On January 6, 2015, three hundred coho salmon eyed-eggs were flown in from the Wally Noerenberg Hatchery for the Mt. Eccles Elementary fresh water salmon tank. Students from the 4th-6th grade classes began taking care of the salmon until their planned release in May. Rearing salmon at the school takes a lot of work to make sure the eggs eventually grow up to be fry. Leading the program was Kate Morse from the Copper River Watershed Project (CRWP), with the assistance of Cara Goodwin from the Prince William Sound Science Center, volunteer Kellen Hawley, and CRWP’s AmeriCorps staffer Shae Bowman.
The first class to start monitoring was the fourth grade. They took daily water temperature readings to determine the Accumulated Thermal Unit (ATU). To do this, the current day’s temperature was added to the previous day’s ATU. The ATU data is very important to monitor; by looking at those numbers, students were able to determine when the coho would transition to their next developmental stage: alevin. Each grade, when it was their turn, also helped with water quality tests, such as dissolved oxygen, pH, and ammonia.
When the salmon eggs hatched into alevin, they sustained themselves by consuming their yolk sac. They also like it where it is dark and hid under rocks and gravel during this stage. In March, the alevin used up their yolk sacs and started transitioning to free swimming emergent fry. At this point the fry begin swimming around in search of food. Fourth grade students collected initial weight and length data on a random sampling of fry.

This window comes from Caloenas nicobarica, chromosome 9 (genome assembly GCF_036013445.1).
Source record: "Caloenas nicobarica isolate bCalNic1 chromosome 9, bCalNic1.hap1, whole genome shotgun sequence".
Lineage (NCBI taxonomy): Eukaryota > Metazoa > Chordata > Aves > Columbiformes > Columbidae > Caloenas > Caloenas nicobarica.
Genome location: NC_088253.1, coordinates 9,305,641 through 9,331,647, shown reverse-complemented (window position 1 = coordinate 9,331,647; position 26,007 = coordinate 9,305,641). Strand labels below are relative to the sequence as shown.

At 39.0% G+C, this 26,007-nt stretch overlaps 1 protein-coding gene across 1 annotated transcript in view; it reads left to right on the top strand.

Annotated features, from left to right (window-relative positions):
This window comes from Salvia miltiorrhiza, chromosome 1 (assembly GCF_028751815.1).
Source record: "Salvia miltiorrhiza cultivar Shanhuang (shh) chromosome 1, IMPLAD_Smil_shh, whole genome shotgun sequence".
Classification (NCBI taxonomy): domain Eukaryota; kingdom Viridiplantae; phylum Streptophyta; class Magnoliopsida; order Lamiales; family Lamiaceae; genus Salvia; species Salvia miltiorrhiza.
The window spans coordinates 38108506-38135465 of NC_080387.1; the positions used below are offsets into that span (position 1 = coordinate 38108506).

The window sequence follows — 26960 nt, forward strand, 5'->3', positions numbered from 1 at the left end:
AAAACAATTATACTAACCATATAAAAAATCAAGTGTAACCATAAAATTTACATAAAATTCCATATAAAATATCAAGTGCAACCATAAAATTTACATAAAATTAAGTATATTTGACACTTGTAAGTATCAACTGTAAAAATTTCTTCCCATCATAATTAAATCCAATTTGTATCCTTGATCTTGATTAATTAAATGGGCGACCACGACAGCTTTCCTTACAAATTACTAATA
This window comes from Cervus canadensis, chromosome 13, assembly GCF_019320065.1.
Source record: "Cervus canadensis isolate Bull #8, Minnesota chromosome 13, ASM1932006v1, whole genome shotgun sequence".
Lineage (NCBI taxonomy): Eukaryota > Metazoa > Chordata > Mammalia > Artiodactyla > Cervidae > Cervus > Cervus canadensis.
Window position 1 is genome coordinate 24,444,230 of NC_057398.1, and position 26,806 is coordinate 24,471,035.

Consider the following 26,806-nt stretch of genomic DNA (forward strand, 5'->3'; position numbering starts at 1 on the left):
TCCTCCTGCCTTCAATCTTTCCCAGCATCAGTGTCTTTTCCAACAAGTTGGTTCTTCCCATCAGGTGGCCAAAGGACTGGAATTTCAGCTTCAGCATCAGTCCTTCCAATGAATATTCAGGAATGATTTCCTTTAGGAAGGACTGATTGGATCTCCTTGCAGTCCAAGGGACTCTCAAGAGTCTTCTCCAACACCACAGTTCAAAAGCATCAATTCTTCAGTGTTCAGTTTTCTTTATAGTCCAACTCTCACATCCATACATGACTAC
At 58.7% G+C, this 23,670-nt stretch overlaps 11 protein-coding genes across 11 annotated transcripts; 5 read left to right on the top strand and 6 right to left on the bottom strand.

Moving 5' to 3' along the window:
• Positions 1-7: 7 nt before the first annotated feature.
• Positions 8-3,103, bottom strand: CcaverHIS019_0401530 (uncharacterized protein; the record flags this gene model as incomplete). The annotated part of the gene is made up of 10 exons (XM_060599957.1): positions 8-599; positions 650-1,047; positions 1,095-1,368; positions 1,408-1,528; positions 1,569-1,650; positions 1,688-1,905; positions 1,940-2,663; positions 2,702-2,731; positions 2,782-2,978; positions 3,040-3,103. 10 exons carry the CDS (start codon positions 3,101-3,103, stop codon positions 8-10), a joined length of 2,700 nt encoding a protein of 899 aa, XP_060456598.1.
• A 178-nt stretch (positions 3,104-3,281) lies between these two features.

In April, the sixth grade students continued the water monitoring and data collection. They fed the fry twice a day and also helped clean out the salmon tank. In May, monitoring responsibilities were handed over to the fifth grade students.
On May 15, the fifth grade students got to release the fry at Fleming Spit. Some final weights and lengths were recorded before each student got a cup of fry to set free. To determine how many of the initial 300 eggs survived, each student was responsible for counting how many fry were in their cups. After five months, 199 coho fry were released!
Throughout the rearing and monitoring phase of the project, Kate and Cara spent time with the students, exploring the amazing world of salmon with a variety of hands-on activities in their classrooms.
Thank you students, teachers, and everyone else for making this year’s salmon tank adventure a success!